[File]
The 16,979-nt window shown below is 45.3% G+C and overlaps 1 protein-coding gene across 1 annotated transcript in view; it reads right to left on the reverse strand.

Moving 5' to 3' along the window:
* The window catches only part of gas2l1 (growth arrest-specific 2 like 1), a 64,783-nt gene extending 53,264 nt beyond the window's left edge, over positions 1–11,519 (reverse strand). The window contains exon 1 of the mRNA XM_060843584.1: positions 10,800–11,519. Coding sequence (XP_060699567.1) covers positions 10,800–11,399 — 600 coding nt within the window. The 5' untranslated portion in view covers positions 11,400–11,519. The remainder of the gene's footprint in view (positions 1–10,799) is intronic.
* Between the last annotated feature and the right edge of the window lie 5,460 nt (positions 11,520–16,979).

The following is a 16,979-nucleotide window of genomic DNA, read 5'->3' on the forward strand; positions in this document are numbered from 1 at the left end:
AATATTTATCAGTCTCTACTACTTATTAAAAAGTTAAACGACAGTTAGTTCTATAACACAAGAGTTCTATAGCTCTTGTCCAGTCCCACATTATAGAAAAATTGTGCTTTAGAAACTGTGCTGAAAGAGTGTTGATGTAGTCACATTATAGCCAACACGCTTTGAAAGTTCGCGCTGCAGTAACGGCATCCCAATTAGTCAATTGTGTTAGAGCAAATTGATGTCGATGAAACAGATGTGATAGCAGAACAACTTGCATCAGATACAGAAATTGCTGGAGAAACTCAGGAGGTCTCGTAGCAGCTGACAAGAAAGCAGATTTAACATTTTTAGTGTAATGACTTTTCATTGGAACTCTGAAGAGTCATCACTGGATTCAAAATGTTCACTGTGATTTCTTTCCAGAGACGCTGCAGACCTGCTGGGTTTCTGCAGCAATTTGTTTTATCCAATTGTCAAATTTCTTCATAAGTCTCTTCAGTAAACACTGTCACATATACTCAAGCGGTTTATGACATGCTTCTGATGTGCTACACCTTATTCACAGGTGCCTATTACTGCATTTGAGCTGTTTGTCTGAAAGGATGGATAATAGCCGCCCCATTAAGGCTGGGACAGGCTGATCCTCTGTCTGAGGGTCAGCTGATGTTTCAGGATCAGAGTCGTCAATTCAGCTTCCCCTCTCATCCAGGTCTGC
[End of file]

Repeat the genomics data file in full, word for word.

The 16,979-nt window shown below is 45.3% G+C and overlaps 1 protein-coding gene across 1 annotated transcript in view; it reads right to left on the reverse strand.

Moving 5' to 3' along the window:
* The window catches only part of gas2l1 (growth arrest-specific 2 like 1), a 64,783-nt gene extending 53,264 nt beyond the window's left edge, over positions 1–11,519 (reverse strand). The window contains exon 1 of the mRNA XM_060843584.1: positions 10,800–11,519. Coding sequence (XP_060699567.1) covers positions 10,800–11,399 — 600 coding nt within the window. The 5' untranslated portion in view covers positions 11,400–11,519. The remainder of the gene's footprint in view (positions 1–10,799) is intronic.
* Between the last annotated feature and the right edge of the window lie 5,460 nt (positions 11,520–16,979).

The following is a 16,979-nucleotide window of genomic DNA, read 5'->3' on the forward strand; positions in this document are numbered from 1 at the left end:
AATATTTATCAGTCTCTACTACTTATTAAAAAGTTAAACGACAGTTAGTTCTATAACACAAGAGTTCTATAGCTCTTGTCCAGTCCCACATTATAGAAAAATTGTGCTTTAGAAACTGTGCTGAAAGAGTGTTGATGTAGTCACATTATAGCCAACACGCTTTGAAAGTTCGCGCTGCAGTAACGGCATCCCAATTAGTCAATTGTGTTAGAGCAAATTGATGTCGATGAAACAGATGTGATAGCAGAACAACTTGCATCAGATACAGAAATTGCTGGAGAAACTCAGGAGGTCTCGTAGCAGCTGACAAGAAAGCAGATTTAACATTTTTAGTGTAATGACTTTTCATTGGAACTCTGAAGAGTCATCACTGGATTCAAAATGTTCACTGTGATTTCTTTCCAGAGACGCTGCAGACCTGCTGGGTTTCTGCAGCAATTTGTTTTATCCAATTGTCAAATTTCTTCATAAGTCTCTTCAGTAAACACTGTCACATATACTCAAGCGGTTTATGACATGCTTCTGATGTGCTACACCTTATTCACAGGTGCCTATTACTGCATTTGAGCTGTTTGTCTGAAAGGATGGATAATAGCCGCCCCATTAAGGCTGGGACAGGCTGATCCTCTGTCTGAGGGTCAGCTGATGTTTCAGGATCAGAGTCGTCAATTCAGCTTCCCCTCTCATCCAGGTCTGC